Every day, all over the world films are made by uttering the following incantations on set: the 1st Ad calls ‘Quiet on set….sound?’ sound replies ‘speed’, the 1st Ad calls camera?’ and camera replies rolling. In this way millions of images are captured almost every moment. Yet, I have been on plenty of sets where this ritual is not given its due, where the 1st Ad calls for quiet, but does not stop to ensure everyone is ready, the sound-recordist has called ‘speed’ but has not yet pressed record, and the camera says rolling before hitting the button. This is obviously less important now we don’t worry about crystal sync motors, but it is still critical to ensure that everyone is ready to begin on the final invocation of ‘action’. This ritual reminds me (ok, maybe only a little) of the phrase ‘in perfect love, and perfect trust. It is something we say, perhaps without fully questioning if we actually do have perfect love and perfect trust in our circles.

What does it mean to enter into a circle, into a ritual and/or magical act with ‘perfect love, and perfect trust’? And, is it really necessary?

I think (wikipedia thinks) the origin of the phrase ‘in perfect love, and perfect trust’ is very recent and comes from a poem published in 1974 by a woman calling herself Lady Gwen Thompson. Thompson claimed the rede came from her grandmother, others cited its origins in the work of Gerald Gardener, or of Alistair Crowley, but is possibly based on the philosophy of John Mills, or on the words of Martin Luther (see wiccan rede). Regardless of its origins, it is an ideal that has been broadly adopted in modern witchcraft. But what does it mean, and is it necessary?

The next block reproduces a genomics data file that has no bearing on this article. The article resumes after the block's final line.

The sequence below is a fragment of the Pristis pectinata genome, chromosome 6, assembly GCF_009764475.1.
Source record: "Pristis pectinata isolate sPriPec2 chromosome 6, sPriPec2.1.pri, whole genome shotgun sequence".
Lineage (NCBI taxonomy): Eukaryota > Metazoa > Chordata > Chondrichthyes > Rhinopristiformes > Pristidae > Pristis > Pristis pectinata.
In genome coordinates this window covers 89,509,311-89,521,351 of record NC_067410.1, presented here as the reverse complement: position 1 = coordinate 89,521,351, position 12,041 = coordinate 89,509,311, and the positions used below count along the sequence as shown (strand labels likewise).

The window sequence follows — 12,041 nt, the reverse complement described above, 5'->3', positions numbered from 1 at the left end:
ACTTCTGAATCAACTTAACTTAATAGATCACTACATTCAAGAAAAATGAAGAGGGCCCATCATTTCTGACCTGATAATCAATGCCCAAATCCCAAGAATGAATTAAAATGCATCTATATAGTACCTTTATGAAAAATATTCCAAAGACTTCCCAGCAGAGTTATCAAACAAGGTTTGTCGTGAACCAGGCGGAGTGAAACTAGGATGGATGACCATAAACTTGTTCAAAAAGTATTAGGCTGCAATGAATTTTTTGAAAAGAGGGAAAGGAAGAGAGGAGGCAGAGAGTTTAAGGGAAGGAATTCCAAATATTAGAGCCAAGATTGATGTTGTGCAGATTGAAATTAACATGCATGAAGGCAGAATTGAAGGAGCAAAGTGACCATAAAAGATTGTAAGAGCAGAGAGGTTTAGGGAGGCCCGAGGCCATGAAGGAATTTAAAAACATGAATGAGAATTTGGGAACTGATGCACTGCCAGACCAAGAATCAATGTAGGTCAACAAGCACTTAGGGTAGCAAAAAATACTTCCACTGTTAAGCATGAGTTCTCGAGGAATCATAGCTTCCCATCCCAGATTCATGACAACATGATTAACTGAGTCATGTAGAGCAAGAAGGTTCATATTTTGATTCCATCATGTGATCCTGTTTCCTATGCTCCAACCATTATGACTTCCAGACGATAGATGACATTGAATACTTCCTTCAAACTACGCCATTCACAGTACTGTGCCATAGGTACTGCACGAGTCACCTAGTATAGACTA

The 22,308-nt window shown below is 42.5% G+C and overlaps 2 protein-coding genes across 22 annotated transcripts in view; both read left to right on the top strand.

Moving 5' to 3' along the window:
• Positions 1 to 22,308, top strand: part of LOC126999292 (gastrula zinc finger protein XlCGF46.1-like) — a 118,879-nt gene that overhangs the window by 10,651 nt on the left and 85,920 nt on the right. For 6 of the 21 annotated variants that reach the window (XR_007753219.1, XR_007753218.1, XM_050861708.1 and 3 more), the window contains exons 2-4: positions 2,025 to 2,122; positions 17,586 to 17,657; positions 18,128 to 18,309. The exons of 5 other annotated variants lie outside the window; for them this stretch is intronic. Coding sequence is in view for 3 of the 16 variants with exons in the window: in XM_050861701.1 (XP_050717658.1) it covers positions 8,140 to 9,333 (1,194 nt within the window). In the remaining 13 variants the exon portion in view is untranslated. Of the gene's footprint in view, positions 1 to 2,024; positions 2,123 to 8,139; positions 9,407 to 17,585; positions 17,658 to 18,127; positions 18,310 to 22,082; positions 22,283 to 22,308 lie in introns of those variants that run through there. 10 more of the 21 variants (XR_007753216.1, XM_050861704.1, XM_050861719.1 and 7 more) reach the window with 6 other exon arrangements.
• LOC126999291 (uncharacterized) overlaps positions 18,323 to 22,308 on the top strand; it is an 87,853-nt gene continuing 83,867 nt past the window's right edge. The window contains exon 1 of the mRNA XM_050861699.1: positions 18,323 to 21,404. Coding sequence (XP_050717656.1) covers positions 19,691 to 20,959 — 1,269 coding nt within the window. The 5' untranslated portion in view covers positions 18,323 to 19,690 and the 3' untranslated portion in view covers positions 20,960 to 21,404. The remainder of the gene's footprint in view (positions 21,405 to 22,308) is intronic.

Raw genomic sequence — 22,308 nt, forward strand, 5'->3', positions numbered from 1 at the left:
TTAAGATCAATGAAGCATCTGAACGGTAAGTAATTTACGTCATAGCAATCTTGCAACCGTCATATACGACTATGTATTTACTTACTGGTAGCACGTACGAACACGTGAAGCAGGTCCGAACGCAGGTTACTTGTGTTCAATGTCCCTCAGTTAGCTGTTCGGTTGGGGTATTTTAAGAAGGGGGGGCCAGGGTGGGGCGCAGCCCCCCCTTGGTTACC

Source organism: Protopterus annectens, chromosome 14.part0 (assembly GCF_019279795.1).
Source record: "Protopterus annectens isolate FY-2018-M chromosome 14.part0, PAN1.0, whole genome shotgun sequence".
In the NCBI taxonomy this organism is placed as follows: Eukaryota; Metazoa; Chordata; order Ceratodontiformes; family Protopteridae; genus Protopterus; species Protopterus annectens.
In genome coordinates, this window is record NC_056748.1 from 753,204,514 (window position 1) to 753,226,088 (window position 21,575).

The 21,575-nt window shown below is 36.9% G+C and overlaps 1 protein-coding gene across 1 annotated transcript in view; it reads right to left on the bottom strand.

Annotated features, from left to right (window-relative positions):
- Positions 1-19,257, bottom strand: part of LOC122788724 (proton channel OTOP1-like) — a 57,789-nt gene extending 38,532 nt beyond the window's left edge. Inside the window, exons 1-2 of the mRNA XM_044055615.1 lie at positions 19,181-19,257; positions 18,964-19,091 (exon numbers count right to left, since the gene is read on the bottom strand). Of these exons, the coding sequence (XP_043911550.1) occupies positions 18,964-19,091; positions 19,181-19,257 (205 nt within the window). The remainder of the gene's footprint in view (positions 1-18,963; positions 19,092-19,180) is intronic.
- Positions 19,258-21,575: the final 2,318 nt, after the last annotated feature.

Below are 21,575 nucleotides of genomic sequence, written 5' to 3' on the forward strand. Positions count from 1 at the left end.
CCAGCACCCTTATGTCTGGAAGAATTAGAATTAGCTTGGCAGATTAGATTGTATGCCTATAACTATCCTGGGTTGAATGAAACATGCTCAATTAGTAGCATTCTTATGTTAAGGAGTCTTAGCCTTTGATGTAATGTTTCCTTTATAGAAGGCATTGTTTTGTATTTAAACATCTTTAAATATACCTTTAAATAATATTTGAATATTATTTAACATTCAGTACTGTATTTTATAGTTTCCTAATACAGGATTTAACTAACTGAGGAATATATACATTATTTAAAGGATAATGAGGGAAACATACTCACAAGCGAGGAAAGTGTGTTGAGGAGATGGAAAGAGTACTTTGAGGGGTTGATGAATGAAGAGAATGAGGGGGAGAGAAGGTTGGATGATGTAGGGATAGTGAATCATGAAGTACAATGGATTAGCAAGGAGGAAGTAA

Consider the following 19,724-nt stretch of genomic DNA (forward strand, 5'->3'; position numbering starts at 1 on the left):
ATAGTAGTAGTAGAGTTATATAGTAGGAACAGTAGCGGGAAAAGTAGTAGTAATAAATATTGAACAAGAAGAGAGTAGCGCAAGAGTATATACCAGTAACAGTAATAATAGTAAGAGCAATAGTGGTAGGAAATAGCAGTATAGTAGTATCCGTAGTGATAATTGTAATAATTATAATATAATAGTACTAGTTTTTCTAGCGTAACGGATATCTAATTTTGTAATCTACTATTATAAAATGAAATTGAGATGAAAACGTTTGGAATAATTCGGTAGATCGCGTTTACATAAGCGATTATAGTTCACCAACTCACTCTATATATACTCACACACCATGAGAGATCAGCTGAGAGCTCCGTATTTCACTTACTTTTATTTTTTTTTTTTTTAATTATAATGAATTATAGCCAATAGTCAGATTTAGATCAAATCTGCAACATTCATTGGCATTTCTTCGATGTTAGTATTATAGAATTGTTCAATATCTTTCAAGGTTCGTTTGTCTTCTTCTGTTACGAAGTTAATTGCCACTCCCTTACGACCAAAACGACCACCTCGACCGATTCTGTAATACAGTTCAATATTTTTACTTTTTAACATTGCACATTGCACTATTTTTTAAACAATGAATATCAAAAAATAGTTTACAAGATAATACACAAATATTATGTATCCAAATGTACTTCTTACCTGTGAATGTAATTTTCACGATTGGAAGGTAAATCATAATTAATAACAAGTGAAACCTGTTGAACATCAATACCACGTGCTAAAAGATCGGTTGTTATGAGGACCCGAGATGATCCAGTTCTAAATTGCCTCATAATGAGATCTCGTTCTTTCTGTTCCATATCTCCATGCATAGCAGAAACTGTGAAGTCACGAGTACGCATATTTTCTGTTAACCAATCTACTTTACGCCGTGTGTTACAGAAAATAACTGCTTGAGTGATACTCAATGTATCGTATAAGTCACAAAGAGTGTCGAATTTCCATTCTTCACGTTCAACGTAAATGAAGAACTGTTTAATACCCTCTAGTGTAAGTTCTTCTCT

Bide the Wiccan Laws we must In Perfect Love and Perfect Trust.

from The Long Rede by Lady Gwen Thompson
Witches: five silhouetted figures, 1870. Credit: Wellcome Library, London.

‘Safe-space’ is a highly controversial idea these days; a term thrown about with as much derision as it is desire. In Perfect Love, and Perfect Trust is the invocation of safe space. An agreement between participants that we will not judge each other, that we will not cause harm, and that we extend love and respect. BUT, I don’t think this is a passive state. It is not solely up to others not to hurt us, it is our responsibility to not be hurt. I am not talking here about circumstances in which injury is intended. I am talking about the vast majority of personal injuries that happen because we have taken things personally. Though if someone is hurling insults at you, or judging you quietly it says more about them than it does you. In Perfect Love, and Perfect Trust is about radical personal accountability.

The Triumphal Chariot card from the Visconti-Sforza Tarot deck.

In Perfect Love, and Perfect Trust can remind us that we are all fallible creatures, and that when we stand in circle together we do so with best intentions, and that we agree to trust that others also have the best intentions. If we do this we can allow others to make mistakes, we can forgive easier, and forgive ourselves for our errors in judgment or behaviour. We can allow In Perfect Love and Perfect Trust to create a safe space, not because we are wrapped in cotton but because we agree to trust.

This idea reminds me of the Chariot tarot card. The Chariot has no reins, we are not in control we must surrender ‘in perfect love, and perfect trust’ to the direction that our life is taking us in. Any sense of control is an illusion.

Triumphal Chariot card, Visconti-Sforza Tarot deck, 15th century. Italian

In Perfect Love and Perfect Trust is not about finding some ideal space in which magically everything is love, and agreeable to us. It is about agreeing to embrace the imperfect nature of being manifest here in this world, right now. So we can look around the circle and stand in ‘Perfect Love, and Perfect Trust’ with the awareness that we are fellow creatures in consciousness.



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